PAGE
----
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Don Trone, CEO of 3Ethos—who’s often referred to as “Mr. Fiduciary”—has launched a new fiduciary designation—the Global Fiduciary Strategist (GFS)—that will compete with fi360’s Accredited Investment Fiduciary (AIF) designation. Both credentials, Trone says, will play a vital role once the Securities and Exchange Commission (SEC) promulgates its uniform fiduciary standard rule for brokers and advisors.
Says Trone (left): “There will be a lot of demand for fiduciary training once the SEC’s [fiduciary] rule gets defined.”
GFS represents the “next generation of fiduciary training,” Trone says, which will be much more “rigorous” than the AIF designation he crafted for fi360 back in 1999—when he was fi360’s principal, founder and CEO. After going through a legal tussle with fi360 last year, Trone’s new company, 3Ethos, and fi360 are now competitors.
The new GFS designation will also be based on an academic certificate awarded by one of the leading graduate schools, which Trone says he plans to announce soon.
Training for the GFS designation will include both core courses and electives, with electives being drawn from the following practice areas: wealth management, retirement planning, financial planning, healthcare and special needs planning, insurance planning, and trusteeship (working with foundations and endowments).
Professionals will have a choice of completing the coursework online, or at one of several designated campuses. Organizations also can request custom training at sites designated by the organization.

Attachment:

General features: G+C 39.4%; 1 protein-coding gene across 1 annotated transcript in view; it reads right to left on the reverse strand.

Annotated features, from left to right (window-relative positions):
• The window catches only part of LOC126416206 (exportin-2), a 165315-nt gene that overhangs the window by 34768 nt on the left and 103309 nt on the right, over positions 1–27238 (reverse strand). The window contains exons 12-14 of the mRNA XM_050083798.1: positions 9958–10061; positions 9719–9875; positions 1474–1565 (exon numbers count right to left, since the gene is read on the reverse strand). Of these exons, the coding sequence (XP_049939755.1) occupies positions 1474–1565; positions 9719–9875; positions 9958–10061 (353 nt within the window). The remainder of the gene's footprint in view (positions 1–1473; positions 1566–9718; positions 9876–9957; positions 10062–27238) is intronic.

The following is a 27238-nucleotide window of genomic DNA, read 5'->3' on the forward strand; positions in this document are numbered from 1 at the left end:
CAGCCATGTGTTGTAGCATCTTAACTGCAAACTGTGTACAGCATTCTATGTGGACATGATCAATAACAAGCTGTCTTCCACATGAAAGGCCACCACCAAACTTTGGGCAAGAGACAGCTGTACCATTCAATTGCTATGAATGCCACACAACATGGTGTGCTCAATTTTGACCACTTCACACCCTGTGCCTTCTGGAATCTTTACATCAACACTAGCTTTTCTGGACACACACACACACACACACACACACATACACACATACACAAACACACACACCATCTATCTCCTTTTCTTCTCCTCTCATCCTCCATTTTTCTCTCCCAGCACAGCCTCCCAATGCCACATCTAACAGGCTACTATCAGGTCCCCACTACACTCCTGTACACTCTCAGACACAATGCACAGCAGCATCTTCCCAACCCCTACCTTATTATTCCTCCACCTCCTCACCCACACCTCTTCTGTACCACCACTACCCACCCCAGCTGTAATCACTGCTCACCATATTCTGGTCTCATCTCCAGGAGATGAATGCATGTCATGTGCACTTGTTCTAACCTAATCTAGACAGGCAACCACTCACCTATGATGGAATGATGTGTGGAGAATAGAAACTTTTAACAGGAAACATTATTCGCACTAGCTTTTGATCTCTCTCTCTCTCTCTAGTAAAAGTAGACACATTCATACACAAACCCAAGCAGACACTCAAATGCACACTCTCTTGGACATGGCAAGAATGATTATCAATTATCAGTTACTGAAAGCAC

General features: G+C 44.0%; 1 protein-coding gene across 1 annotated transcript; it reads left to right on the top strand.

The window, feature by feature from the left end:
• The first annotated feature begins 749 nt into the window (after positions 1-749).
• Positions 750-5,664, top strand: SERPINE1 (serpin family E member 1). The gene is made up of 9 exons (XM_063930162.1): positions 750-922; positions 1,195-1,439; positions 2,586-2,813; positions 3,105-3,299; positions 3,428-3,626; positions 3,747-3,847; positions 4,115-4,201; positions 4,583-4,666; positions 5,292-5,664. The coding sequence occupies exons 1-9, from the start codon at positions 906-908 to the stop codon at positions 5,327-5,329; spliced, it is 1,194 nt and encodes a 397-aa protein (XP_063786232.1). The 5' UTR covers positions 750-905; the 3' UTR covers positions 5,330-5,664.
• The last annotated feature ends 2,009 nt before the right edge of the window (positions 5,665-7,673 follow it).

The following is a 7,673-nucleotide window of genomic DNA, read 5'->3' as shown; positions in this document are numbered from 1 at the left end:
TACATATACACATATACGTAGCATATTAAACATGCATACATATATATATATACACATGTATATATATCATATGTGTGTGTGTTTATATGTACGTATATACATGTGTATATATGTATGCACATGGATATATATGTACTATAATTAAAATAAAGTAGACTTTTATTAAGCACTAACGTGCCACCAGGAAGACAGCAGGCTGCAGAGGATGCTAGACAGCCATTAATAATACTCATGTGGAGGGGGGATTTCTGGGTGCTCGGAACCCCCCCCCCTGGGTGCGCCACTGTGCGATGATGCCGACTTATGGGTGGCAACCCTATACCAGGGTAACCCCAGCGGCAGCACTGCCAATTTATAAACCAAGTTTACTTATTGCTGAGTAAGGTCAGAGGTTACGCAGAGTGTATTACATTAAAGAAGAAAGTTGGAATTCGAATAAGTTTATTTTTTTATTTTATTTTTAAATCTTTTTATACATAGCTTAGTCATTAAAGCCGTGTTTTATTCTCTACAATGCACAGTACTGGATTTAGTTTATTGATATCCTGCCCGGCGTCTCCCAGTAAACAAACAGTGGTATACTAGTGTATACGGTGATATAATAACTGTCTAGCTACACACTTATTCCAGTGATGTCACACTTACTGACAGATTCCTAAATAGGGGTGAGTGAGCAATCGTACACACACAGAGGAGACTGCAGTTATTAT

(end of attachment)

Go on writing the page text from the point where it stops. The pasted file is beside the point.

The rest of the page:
“When I developed the training program for the AIF for fi360 back in 1999, we were still in an environment where the vast majority of the industry was in denial about fiduciary responsibility,” Trone says. In developing the first generation of fiduciary training back then, “my focus was just to come out with a clear message that when you provide comprehensive and continuous investment advice, the likelihood is you will be held to a fiduciary standard," he says. "And I developed one approach with the idea of one size fits all—whether you call yourself a wealth manager or retirement advisor, insurance planner—here is one approach that fits no matter what your practice area is.”
(3Ethos, by the way, comes from the three traits that distinguish “truly great” advisors: their leadership behavior, core values and decision making. The Greek word 'ethos' is defined as 'character,' which is used to describe the guiding beliefs or ideals that characterize a community.)
The new GFS takes the concept to a graduate degree or undergraduate degree level, and “will include electives that will tie the practice area to fiduciary standards.”
For instance, one such area that Trone believes should be subject to a fiduciary standard is healthcare planning because more and more advisors are facing litigation in this area. “Family members are saying to attorneys, accountants and financial planners: ‘Why didn’t you take this